ISLAMABAD: The body of Pakistan’s exiled former military ruler Pervez Musharraf, who became a key United States ally during the so-called war on terror, is expected to be repatriated on Monday.
Musharraf, who fled the South Asian country in 2016 for medical treatment after a travel ban was lifted, died after a long illness in Dubai, United Arab Emirates, on Sunday at 79.
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Senior officials who asked not to be named said his body would be flown to Pakistan on Monday, with a burial expected later in the day.
Musharraf seized power in a 1999 bloodless coup and was acting simultaneously as Pakistan’s army chief, chief executive and president when the Sept. 11, 2001 attacks in New York and Washington took place.
The general twice suspended the country’s constitution and was accused of rigging a referendum shoring up his power, as well as rampant rights abuses, including rounding up opponents during his nearly nine-year rule.
“In the end, he left Pakistanis with a deep distaste for direct military rule, so that even though the military wields much power behind the scenes now, it does not want to be in power directly again,” Madiha Afzal, an analyst from the Brookings Institution, told Agence France-Presse (AFP).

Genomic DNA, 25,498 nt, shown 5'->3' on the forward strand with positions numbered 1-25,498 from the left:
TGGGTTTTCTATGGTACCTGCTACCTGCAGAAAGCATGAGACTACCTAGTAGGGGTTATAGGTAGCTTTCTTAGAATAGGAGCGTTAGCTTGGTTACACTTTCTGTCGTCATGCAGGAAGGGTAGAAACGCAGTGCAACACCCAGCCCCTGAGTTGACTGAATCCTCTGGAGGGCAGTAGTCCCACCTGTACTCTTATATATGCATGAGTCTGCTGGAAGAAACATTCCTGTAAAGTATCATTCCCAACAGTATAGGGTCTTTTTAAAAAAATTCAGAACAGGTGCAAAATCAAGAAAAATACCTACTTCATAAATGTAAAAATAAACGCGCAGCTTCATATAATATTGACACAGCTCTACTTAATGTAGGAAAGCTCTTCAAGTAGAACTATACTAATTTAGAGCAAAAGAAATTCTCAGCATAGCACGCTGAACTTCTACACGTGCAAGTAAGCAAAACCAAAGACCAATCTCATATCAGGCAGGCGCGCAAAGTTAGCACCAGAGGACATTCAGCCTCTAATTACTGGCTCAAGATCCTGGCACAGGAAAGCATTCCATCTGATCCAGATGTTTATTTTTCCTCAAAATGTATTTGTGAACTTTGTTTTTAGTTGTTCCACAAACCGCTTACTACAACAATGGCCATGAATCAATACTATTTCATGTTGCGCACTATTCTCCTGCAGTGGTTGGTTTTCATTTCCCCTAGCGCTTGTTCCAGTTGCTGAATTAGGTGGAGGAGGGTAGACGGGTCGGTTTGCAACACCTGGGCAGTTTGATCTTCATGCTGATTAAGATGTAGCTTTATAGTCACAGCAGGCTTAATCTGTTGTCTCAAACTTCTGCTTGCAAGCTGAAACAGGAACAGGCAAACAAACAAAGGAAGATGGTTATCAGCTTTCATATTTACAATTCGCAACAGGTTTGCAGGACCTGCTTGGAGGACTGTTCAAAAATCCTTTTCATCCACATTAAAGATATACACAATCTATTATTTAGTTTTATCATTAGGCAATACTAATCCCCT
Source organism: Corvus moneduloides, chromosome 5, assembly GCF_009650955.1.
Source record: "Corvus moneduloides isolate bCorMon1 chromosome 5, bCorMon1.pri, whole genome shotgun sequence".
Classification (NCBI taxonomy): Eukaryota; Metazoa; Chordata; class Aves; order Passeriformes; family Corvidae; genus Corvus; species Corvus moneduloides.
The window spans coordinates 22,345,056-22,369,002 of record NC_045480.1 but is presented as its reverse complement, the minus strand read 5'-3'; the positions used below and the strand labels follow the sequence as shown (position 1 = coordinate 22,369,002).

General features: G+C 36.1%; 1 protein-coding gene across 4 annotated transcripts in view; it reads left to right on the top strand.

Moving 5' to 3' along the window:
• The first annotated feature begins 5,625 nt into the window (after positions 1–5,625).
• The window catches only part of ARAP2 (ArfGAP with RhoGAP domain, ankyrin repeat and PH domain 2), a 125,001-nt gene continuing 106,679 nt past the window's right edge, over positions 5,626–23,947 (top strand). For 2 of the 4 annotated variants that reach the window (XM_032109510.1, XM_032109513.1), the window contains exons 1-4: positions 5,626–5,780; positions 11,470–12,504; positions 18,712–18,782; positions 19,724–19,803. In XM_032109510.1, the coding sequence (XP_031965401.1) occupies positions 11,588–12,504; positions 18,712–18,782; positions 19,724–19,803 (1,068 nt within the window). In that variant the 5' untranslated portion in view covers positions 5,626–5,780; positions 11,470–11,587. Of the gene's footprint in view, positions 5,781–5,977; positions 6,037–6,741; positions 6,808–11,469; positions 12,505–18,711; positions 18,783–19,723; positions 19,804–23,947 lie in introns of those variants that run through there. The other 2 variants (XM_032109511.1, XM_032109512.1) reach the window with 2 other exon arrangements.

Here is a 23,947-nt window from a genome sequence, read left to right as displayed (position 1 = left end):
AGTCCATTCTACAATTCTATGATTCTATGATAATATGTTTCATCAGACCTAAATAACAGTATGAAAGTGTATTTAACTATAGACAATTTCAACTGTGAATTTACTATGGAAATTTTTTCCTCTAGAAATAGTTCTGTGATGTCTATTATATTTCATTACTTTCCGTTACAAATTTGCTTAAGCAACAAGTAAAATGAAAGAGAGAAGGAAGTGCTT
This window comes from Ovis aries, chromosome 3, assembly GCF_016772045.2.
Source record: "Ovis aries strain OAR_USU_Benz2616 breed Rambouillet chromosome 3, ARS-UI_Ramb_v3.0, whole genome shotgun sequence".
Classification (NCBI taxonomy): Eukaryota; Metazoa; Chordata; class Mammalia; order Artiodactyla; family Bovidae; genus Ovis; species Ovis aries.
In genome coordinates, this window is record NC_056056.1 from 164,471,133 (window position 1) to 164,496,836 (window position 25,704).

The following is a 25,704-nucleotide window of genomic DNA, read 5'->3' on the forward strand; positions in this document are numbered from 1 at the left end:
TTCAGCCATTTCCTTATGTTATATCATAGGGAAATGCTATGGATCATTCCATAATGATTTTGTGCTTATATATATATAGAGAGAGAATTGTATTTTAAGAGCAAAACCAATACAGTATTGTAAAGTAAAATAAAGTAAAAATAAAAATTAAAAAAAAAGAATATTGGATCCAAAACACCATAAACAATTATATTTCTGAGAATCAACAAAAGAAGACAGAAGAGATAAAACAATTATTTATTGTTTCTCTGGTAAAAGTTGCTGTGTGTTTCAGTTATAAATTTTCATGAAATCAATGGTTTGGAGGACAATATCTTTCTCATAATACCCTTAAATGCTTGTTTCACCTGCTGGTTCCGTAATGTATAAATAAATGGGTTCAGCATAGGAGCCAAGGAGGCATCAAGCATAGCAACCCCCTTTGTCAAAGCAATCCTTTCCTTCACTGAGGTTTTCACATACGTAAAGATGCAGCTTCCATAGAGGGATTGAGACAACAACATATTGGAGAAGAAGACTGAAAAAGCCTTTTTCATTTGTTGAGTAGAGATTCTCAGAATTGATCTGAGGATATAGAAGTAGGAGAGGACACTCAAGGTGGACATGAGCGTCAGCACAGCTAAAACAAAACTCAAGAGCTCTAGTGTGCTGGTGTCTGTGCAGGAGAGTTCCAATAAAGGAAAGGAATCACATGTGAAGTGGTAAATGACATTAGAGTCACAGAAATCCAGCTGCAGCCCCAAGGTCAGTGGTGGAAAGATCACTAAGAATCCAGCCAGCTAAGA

Musharraf became Washington’s chief regional ally during the invasion of neighboring Afghanistan, a decision that put him in the crosshairs of Islamist militants, who made several attempts on his life.
But it also earned Pakistan a huge influx of foreign aid, which bolstered the economy.
In Pakistan, where the military remains supremely powerful and enjoys significant support, Musharraf is a divisive figure.
“There was good in him,” 69-year-old Naeem Ul Haq Satti told AFP in a marketplace in the capital Islamabad.
“But his one act, which will be remembered throughout history, was he violated the constitution,” the retired civil servant added. “The most important thing a country has is its constitution.”
Musharraf had been suffering from a rare disease known as Amyloidosis, and his family said last summer he had no prospect of recovery.
Senior military chiefs “express heartfelt condolences on [the] sad demise of Gen. Pervez Musharraf,” a brief statement released by the military’s media wing said on Sunday.
Source: manila times